4 min read

Is Trading Really Risky? How To Eliminate The Risk From Your Trading

Although all trading disclaimers state that trading is risky, it doesn’t – or it shouldn’t – be too risky at all. What makes trading risky is the wrong execution, paired with a wrong mindset. The concept of risk in trading is often misunderstood and once we have completed our comparison between reckless trading – the way most amateurs trade – and controlled risk – the way trading should be – you will understand how to adjust your trading as well.


Your edge + You know how to manage risk = Controlled risk

No edge + A lack of risk control = Reckless trading


Reckless Trading

Controlled Risk

You don’t know your system?

Market conditions vary: high momentum trends, high volatility market tops, low volatility consolidations, low momentum trends or ranges, and the list goes on.


As a trader you have to understand when to trade, when your trading system fits the general market conditions and when to stay out.

You know your edge.

Professionals know when to trade. They understand their method 100% and they know the conditions that fit their style. But even more so, they understand how to model a trading system that fits their personality and character as well.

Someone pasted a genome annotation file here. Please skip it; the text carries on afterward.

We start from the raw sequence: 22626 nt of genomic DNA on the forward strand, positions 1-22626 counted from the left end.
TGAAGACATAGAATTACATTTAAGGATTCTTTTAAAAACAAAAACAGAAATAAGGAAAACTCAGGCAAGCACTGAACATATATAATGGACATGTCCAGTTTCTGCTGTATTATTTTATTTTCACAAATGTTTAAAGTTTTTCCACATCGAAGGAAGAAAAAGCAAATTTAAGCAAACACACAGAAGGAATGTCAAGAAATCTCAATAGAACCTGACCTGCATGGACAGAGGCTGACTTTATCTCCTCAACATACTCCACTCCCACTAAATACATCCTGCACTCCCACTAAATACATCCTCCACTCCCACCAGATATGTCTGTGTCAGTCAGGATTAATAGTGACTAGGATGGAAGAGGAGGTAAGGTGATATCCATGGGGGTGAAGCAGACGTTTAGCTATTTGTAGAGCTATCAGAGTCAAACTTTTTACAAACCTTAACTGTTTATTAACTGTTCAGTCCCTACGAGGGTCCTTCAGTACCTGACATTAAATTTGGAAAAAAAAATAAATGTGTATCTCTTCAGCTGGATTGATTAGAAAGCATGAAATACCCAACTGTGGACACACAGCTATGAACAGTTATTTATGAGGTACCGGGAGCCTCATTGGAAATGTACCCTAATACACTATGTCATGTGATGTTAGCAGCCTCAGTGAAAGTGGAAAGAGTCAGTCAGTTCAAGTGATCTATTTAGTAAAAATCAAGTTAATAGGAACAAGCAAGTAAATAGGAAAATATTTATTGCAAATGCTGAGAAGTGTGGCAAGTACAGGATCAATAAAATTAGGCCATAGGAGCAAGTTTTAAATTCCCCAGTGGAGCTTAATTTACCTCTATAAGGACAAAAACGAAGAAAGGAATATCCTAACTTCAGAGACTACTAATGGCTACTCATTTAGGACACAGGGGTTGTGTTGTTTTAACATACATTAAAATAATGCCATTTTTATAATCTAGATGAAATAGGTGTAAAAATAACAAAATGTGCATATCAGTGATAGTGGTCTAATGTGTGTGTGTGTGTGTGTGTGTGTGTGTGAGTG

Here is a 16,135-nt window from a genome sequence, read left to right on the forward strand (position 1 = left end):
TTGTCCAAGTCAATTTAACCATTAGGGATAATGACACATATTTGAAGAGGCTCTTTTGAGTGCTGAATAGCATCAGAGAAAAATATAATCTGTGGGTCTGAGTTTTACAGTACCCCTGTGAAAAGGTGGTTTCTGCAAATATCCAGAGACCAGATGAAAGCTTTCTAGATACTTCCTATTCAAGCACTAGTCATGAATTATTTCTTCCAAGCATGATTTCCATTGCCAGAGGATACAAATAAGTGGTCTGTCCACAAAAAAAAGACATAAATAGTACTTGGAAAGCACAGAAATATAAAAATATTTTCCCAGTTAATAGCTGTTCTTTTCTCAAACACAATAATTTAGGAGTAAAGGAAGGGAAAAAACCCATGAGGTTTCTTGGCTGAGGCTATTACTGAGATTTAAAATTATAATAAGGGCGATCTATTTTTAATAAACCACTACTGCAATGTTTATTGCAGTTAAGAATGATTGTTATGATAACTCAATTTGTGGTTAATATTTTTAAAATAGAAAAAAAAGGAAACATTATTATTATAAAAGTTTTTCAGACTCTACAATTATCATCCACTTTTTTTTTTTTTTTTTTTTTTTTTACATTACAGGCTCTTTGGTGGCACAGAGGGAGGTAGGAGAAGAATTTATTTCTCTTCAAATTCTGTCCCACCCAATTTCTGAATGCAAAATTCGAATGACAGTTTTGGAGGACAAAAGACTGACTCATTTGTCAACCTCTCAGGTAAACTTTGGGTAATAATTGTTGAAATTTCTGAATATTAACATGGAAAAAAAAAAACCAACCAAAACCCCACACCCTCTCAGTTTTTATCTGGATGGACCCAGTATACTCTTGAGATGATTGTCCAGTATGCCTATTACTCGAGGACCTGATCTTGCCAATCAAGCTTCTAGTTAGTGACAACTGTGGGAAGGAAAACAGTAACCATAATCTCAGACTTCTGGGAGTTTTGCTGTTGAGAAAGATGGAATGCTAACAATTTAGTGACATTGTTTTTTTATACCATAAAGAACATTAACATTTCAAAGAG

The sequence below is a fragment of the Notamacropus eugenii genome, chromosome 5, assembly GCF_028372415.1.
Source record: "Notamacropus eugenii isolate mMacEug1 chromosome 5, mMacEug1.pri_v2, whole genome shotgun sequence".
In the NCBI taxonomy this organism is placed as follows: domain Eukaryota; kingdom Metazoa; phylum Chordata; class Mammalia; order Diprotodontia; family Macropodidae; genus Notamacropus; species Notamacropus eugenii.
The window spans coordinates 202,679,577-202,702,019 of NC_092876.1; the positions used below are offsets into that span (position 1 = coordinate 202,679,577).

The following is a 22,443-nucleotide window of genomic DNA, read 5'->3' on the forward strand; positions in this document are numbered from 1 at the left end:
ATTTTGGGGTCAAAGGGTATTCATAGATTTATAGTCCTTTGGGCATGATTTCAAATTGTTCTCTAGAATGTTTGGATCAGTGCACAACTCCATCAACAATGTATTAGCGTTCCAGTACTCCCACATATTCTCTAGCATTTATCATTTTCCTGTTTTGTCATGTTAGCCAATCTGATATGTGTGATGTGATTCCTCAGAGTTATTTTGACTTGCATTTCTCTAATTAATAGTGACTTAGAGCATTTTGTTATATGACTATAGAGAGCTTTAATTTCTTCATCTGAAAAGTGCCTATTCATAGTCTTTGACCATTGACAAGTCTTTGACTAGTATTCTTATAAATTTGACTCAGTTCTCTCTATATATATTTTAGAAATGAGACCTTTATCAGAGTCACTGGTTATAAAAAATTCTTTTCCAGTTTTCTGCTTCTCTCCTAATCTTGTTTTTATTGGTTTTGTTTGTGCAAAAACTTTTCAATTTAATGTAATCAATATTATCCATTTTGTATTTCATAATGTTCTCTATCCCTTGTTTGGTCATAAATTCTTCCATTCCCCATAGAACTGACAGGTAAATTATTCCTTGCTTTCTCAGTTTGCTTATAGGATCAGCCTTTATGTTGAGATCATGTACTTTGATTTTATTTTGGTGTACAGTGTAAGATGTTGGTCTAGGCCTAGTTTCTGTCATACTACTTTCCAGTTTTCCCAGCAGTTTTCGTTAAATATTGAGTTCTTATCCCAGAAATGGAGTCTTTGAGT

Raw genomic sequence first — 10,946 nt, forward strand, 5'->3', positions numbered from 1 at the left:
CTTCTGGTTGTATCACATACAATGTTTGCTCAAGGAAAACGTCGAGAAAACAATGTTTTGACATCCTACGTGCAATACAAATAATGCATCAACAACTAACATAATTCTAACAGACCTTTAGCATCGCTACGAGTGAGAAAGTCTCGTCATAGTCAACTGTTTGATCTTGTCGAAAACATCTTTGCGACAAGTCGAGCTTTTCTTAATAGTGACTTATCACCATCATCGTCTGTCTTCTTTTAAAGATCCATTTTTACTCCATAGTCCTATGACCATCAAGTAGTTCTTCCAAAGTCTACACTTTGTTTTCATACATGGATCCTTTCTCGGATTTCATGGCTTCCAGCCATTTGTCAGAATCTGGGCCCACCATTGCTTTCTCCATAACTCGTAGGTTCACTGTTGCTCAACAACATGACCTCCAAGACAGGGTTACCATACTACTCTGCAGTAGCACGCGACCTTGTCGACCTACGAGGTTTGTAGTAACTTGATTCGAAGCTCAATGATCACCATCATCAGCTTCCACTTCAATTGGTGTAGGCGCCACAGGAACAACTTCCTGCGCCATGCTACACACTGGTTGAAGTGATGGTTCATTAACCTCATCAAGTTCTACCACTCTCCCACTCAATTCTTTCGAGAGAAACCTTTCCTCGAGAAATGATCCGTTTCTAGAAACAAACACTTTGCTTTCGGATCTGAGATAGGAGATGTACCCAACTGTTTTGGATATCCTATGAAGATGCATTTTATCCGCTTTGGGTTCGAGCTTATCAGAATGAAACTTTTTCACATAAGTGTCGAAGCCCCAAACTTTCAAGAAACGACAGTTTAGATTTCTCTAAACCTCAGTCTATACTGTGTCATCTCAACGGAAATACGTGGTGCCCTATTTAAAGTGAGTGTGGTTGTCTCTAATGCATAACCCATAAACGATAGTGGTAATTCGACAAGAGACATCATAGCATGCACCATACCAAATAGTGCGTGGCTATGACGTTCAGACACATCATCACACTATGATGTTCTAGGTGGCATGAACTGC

A trading method is something that has to be built around your personal strengths while making sure that your weaknesses don’t interfere with your decisions.

You don’t use a stop?

There is not much to say here. If you don’t use a stop, you have failed right from the start. No stop, no risk control.


You respect your stop.

Pros understand that having a stop is non-negotiable. But they also know that they have to adhere to their stop. They don’t mess with the stop once the trade is on and they take the loss when it comes. No questions asked.

You add to losses?

Adding to losses – averaging down – is another classic  amateur mistake. Unless you have planned to add to a loss beforehand and factored that in when you did your position sizing calculations, there is no reason to add to a loss. Ever.


You cut losses.

Instead of adding to a loss, the professionals cut losses and scale out of their position when conditions worsen. Reducing risk and limiting the potential loss when conditions don’t look too well is the fastest way to improve your performance.

You get bigger after a loss?

Trying to catch up and get your account back to break even is a cardinal sin and it shows reckless trading in its purest form.

You have a position sizing method.

The profitable traders have a clear cut position sizing strategy. They don’t put too much weight on any one trade and they understand that the odds are in their favor.

Your position size varies a lot?

Inconsistent position sizing is a capital destroyer. Giving too much or too little weight on individual trades is wrong – unless you have clear rules. Impulsive position sizing has to be avoided because it increases account volatility.


You apply a flexible position sizing technique.